The Mosquito Valley
Jan. 26, 2001

High on the ridge of the Georgetown Divide, about 10 miles north of Placerville along the Mosquito Road, is the community of Mosquito. It is about six miles east of Garden Valley, and has about the same elevation as Georgetown, which gives it a generally pleasant and moderate climate. The land is also rich in natural amenities making it ideal for upscale suburban development, which began in the 1960s. The Mosquito community is now the center of a semi-exclusive, 5,000 acre residential development known as Swansboro Country, complete with its own lake and airport.

With only a modicum of hype, the Swansboro developer offers in its sales brochure a picturesque image of Mosquito Valley: "Deer stand and watch you pass, gray squirrels flick their bushy tails and chatter in concern. In springtime, dogwood and buckeye bloom and Scotch broom scatters its gold across the hillsides in breathtaking brilliance against the verdant green. In autumn, oaks and sycamores splash red and yellow through the forest, the madrone curves its tattered trunk between the towering fir and pine, and manzanita spreads a gray-green cover over the rich El Dorado earth. Through the multi-greens of summer or the snow-trimmed fields of winter, streams play their crystal way across the rocks, and waterfalls leap down seal-brown boulders or moss covered ledges."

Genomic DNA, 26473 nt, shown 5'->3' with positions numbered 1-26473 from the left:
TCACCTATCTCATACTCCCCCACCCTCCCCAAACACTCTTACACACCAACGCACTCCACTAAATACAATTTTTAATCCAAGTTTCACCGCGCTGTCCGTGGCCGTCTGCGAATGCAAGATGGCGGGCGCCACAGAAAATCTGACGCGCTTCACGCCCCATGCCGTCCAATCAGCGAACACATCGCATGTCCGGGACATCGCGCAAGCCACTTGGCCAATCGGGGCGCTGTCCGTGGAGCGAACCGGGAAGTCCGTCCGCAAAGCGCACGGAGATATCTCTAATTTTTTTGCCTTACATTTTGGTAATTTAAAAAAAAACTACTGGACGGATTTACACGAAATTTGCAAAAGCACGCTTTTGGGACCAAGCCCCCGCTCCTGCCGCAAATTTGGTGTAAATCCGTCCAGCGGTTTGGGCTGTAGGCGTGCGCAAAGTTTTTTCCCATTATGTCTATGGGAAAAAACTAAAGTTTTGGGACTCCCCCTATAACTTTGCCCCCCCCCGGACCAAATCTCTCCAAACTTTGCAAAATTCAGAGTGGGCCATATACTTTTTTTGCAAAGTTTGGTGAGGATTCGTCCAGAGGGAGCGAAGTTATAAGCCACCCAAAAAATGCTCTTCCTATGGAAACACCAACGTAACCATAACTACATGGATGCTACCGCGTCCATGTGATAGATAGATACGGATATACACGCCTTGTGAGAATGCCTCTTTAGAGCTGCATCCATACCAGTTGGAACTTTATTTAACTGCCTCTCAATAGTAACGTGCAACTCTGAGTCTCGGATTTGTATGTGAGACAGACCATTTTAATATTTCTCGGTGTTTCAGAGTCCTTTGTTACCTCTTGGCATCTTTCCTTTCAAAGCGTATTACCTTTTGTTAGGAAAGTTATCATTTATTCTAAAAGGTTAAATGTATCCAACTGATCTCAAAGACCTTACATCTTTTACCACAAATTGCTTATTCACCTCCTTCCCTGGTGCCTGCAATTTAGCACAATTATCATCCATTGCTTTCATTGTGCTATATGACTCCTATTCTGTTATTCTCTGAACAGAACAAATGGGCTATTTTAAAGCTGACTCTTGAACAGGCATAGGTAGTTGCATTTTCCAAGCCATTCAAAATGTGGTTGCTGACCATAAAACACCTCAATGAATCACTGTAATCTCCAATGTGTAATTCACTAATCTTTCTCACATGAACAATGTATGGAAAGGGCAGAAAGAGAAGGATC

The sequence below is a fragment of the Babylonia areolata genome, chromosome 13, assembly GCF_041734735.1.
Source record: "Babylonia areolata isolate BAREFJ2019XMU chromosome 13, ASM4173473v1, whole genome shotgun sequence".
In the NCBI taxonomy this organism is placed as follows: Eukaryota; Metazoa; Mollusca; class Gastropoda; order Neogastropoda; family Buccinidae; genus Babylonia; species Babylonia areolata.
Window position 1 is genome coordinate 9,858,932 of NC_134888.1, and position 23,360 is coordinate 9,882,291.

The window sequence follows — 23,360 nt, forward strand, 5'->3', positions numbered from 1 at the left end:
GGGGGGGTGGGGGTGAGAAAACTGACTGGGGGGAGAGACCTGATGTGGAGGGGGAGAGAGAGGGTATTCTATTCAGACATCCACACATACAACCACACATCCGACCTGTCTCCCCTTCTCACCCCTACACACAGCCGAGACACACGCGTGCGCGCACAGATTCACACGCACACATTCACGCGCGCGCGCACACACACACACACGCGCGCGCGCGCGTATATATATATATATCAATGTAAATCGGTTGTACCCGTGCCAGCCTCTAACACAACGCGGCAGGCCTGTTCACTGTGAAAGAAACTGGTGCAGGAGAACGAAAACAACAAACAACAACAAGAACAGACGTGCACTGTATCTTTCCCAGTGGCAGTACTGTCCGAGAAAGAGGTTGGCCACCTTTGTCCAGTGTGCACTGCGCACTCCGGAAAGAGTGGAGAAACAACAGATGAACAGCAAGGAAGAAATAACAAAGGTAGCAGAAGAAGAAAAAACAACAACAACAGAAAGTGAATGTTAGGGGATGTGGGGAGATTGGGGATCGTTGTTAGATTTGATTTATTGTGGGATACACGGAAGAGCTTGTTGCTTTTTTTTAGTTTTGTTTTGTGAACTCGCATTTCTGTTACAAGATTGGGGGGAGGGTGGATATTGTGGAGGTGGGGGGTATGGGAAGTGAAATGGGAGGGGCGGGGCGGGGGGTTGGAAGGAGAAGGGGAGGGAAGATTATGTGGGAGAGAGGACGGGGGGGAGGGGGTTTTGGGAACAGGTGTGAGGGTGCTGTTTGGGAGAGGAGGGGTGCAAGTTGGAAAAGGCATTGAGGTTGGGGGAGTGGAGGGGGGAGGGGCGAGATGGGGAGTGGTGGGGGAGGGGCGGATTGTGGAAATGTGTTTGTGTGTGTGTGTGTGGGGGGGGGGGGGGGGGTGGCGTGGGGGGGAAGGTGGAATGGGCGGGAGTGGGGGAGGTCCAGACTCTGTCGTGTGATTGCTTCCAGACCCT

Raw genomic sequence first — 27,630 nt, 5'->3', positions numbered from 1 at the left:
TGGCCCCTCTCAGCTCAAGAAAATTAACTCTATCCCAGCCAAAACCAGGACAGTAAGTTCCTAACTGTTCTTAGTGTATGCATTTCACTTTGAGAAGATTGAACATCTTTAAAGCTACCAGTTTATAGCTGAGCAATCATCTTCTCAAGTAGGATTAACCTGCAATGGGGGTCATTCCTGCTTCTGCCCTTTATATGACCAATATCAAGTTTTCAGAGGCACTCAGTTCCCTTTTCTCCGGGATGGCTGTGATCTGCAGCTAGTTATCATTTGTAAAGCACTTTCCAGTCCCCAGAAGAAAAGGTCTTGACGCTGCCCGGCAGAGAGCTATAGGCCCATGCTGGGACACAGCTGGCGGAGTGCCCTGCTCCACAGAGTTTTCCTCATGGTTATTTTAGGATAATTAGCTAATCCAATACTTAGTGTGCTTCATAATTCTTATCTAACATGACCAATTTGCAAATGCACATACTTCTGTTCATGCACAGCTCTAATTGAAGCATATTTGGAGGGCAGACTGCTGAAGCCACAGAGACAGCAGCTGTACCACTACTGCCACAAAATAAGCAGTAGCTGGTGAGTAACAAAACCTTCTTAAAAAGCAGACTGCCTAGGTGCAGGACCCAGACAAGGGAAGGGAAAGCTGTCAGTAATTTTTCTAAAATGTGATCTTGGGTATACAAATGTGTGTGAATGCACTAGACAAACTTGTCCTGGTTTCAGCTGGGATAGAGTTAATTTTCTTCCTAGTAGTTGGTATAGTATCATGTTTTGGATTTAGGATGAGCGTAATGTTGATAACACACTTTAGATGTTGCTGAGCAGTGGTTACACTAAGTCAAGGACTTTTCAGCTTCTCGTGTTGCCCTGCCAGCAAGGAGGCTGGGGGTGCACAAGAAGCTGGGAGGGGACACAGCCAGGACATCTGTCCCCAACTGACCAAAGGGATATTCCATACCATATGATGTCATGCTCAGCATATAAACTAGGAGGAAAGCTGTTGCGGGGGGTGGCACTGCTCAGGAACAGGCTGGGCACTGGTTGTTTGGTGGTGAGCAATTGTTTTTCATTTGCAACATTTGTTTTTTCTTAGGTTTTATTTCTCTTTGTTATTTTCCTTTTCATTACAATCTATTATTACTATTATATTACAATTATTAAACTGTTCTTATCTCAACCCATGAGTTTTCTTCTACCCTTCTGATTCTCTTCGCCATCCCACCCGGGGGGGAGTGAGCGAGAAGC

John C. Fremont was the first white man to traverse Mosquito Valley in 1844 on his trek west along the north bank of the South Fork that took him and his expedition to the vicinity of Pilot Hill and then on to Sutter's Fort at what the Spanish called Nueva Helvicia.

The region was first mined in 1849. There were two major camps in the area. Nelsonville, the more active camp where several stores were located, and Big House, also known as Lower Town, which was inhabited mostly by "Spaniards," a Gold-Rush term that covered about any Spanish-speaking ethnic group. The district known as "Little Mosquito" became notable for the relatively large number of nuggets and chunks of gold that were found, ranging in weight from 2 to 6 ounces.

Mosquito was not a major gold mining district. Placer mining paid well at first but gave way to quartz mining relatively quickly after the first strike, and quartz mining soon gave way to agricultural uses and fruit growing. The first crop grown at Mosquito was potatoes, however. Agriculture in the area was greatly aided by the Mosquito ditch that brought water over a 16-mile stretch from Slab Creek; built in 1853 at a cost of $200,000 for the miners, the canal soon became the major source of water for irrigation.

About the only major commerce in Mosquito was the sawmill built in 1851 in One-Eye Canyon, so named for the disability of its pioneer discoverer. The sawmill continued in operation for many years after the placer and quartz mines played out. Mosquito was made a voting precinct for the 1854 election. The first classes for school children were held in an abandoned granary, and the first school house at Mosquito was built in 1862, the same year a post office was established in Mosquito.